Either way, the quantity of good-quality information regarding the rimfire shotgun gauges is, in my own experience, rather small both on- and off-line, so the team at SBS will do our best to compile what we can on the subject and present it for public consumption.

An Afterthought

I have been discussing yesterday’s pattern testing results with a friend and one of the first questions he asked me during that discussion was whether I would have to go down the road of reloading .410 to tune a cartridge to my requirements. It’s certainly a tempting possibility, as I tend to find reloading enjoyable in it’s own right, strange as that may sound.

I went on to say that my thinking on what ought to make the best-performing .410 cartridge hasn’t deviated very far from where it started back before the Yildiz arrived: something like 16-18g of #7 shot propelled at moderate velocity by a full-length plastic wad.

Rather gratifyingly, most of the tests I’ve done so far have acted as confirmatory data points around that particular idea rather than contradicting it, so the question becomes not what to choose, but whether or not there is a commercially-available cartridge that fits that specification. Most of those I’ve tested so far have one component wrong – perhaps the velocity is too high, or the shot size too large, or a rolled turnover and card have been used instead of a crimp, etc.

On the basis of the data and experience in the field, the Eley Trap load is the best choice so far, but I’ve wounded several birds at longer range with it and I’d prefer not to have to rely on #7½ to get sufficient pattern density unless I have to.

The subsonic tests yesterday did clearly show the advantage of dropping the muzzle velocity. 74% pattern density at 30 yards is – percentage-wise – way above anything else I’ve seen previously and especially impressive given that the cartridge is loaded with a fibre wad. That the performance was better at 40 yards too is equally pleasing. However, the price one pays for that performance is a substantially lower per-pellet kinetic energy (remember that the relationship between velocity and energy is quadratic, not linear). Let’s say a cartridge loaded with #7 gave similar performance (and I doubt it would, for various reasons): you’d get the pellet count required for 40 yards, but probably not the impact energy because you’re starting off 300-400fps slower than a normal supersonic load. Subsonic #6 are, on that measurement, a much safer bet, I’d think.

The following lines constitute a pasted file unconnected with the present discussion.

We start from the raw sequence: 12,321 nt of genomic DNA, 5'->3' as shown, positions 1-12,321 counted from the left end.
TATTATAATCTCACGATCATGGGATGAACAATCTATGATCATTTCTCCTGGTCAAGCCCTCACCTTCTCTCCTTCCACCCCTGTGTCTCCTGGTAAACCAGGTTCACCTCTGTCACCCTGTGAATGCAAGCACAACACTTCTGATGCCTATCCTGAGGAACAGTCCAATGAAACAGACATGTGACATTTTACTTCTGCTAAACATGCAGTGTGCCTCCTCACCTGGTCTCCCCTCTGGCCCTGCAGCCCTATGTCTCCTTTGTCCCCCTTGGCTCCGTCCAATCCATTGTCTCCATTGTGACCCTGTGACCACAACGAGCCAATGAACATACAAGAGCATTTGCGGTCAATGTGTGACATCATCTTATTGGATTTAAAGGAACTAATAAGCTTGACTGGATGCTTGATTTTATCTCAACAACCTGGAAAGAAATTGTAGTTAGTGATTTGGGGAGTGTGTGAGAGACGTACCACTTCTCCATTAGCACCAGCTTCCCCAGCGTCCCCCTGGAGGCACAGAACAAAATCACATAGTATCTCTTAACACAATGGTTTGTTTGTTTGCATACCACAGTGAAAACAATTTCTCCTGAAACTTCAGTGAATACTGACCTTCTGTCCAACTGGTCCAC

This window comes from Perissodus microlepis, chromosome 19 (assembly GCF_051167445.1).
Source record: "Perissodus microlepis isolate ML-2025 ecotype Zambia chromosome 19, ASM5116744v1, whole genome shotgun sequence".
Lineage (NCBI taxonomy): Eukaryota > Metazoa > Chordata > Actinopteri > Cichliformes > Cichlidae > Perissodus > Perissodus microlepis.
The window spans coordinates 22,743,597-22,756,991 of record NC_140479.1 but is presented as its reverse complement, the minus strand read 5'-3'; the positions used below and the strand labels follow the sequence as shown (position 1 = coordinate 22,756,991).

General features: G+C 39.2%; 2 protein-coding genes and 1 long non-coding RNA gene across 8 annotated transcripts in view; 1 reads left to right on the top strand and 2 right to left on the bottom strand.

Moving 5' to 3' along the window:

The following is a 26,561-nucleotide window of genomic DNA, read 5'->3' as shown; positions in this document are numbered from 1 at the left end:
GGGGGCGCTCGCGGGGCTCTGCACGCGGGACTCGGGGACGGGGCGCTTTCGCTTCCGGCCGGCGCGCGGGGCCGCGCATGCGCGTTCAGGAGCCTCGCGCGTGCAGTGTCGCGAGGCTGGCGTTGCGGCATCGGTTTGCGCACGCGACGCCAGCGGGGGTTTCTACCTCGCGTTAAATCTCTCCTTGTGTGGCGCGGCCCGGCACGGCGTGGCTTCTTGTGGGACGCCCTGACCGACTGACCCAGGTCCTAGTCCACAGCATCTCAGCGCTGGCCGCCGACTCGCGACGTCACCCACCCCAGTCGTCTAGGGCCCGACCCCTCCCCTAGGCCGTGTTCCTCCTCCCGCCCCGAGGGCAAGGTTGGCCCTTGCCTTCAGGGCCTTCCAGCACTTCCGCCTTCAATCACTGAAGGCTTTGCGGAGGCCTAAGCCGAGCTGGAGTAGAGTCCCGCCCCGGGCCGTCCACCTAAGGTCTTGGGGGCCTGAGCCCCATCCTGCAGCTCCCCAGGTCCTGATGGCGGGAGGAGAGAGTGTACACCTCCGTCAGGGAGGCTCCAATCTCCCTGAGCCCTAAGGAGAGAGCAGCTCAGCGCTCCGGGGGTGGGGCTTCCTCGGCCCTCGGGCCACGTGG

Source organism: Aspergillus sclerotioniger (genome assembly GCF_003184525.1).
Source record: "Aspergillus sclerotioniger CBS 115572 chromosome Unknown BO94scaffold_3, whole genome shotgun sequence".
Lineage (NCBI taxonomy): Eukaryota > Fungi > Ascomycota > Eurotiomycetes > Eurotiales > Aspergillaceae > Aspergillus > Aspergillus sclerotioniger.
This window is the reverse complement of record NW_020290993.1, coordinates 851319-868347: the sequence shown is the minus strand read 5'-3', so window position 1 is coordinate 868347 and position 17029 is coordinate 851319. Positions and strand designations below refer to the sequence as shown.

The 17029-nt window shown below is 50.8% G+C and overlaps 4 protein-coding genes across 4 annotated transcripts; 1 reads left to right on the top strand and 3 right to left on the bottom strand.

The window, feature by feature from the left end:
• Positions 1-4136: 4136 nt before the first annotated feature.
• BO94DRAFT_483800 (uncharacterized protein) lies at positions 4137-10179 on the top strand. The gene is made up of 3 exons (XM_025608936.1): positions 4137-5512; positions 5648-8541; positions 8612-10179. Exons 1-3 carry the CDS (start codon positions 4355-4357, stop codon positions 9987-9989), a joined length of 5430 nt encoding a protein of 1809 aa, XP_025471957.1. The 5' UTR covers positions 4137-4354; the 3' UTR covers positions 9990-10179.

So reloading may come into it. If I could get hold of some very hard shot (5%+ Sb), in size #6½ with little variation between individual pellets, and put 17-18g of it atop a plastic wad and a slow powder giving 1050-1080fps at the muzzle with smooth acceleration, I might just have the perfect .410 load. But that’s really not so far from some of what’s already available, and whether the difference between that and the next best cartridge would actually be quantifiable… well, I’m sceptical.

On one level, it’s just easier to stick an ounce-and-a-quarter down a 12 gauge and forget about all these minutiae!

Ultimately, more testing is required. I’ve still got the two Fiocchi loads to test and the major deficiency in the data (i.e. that I’m only shooting 2 patterns per combination at the moment) needs to be corrected. I need to go back and shoot 5-6 more patterns – at least – with each cartridge and choke, to improve the reliability of the conclusions I’m drawing from what I’m seeing.